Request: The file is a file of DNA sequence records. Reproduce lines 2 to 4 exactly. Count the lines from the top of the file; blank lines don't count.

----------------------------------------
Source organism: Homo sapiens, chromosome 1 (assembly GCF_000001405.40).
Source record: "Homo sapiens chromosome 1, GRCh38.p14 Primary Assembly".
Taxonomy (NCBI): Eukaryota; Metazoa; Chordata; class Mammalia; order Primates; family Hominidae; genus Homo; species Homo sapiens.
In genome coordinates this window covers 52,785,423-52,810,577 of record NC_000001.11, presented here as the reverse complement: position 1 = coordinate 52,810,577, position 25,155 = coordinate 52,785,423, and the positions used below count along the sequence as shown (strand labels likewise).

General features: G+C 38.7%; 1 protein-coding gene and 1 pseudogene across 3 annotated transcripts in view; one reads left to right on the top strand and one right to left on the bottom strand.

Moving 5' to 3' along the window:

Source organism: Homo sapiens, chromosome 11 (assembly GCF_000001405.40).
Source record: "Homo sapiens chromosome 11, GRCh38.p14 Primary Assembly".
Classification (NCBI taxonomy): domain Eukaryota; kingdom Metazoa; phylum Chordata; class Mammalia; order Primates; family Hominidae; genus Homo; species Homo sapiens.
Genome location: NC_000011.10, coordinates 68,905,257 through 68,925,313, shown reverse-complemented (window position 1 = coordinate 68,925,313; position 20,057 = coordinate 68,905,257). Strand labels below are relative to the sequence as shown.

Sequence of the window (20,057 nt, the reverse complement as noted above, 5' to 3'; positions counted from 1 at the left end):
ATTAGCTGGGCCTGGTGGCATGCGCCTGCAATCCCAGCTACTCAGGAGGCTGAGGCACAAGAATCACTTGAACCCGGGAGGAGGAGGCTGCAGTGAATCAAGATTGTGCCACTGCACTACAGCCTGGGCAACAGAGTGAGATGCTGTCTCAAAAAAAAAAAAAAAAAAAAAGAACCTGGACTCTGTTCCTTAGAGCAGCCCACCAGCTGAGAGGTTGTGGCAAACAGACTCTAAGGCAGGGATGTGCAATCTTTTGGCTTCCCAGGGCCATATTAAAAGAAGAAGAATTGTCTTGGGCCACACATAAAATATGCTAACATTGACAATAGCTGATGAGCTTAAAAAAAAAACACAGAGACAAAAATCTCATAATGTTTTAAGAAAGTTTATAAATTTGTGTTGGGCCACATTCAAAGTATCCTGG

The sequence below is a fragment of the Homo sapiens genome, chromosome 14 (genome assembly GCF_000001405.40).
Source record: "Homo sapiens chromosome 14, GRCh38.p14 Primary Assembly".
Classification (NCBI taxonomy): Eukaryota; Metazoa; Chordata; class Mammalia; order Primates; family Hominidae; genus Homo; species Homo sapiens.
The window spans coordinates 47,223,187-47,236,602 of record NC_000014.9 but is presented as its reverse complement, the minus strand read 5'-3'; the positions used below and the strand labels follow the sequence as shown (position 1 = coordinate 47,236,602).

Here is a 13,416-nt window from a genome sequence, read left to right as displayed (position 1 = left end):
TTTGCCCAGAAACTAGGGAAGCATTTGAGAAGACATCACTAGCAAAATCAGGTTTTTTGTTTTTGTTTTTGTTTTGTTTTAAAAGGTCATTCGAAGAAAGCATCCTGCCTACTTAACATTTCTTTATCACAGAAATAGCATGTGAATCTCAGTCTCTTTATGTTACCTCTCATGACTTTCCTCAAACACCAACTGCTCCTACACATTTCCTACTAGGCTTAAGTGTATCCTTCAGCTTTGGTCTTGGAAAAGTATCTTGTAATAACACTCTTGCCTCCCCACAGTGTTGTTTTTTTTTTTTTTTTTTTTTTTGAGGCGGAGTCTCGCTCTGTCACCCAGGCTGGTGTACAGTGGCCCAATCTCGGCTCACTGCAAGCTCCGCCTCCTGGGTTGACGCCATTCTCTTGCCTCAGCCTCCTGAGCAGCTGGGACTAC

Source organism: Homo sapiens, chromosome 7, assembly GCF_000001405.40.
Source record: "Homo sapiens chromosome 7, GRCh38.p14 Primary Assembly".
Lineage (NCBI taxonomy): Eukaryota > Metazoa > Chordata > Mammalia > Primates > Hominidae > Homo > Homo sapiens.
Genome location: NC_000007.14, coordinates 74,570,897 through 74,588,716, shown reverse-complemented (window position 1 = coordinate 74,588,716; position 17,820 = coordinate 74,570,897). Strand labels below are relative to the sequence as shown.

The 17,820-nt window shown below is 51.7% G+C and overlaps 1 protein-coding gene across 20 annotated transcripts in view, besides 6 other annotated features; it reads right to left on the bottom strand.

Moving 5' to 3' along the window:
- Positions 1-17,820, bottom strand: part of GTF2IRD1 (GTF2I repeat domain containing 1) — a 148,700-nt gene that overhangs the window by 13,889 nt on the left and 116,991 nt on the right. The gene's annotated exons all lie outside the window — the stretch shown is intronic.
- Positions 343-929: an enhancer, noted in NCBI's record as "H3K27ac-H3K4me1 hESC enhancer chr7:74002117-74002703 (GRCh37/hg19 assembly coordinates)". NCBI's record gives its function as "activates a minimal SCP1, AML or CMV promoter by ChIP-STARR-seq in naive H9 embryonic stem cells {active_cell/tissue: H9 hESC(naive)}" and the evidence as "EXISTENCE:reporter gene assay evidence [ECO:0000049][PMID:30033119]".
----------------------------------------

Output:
Source record: "Homo sapiens chromosome 1, GRCh38.p14 Primary Assembly".
Taxonomy (NCBI): Eukaryota; Metazoa; Chordata; class Mammalia; order Primates; family Hominidae; genus Homo; species Homo sapiens.
In genome coordinates this window covers 52,785,423-52,810,577 of record NC_000001.11, presented here as the reverse complement: position 1 = coordinate 52,810,577, position 25,155 = coordinate 52,785,423, and the positions used below count along the sequence as shown (strand labels likewise).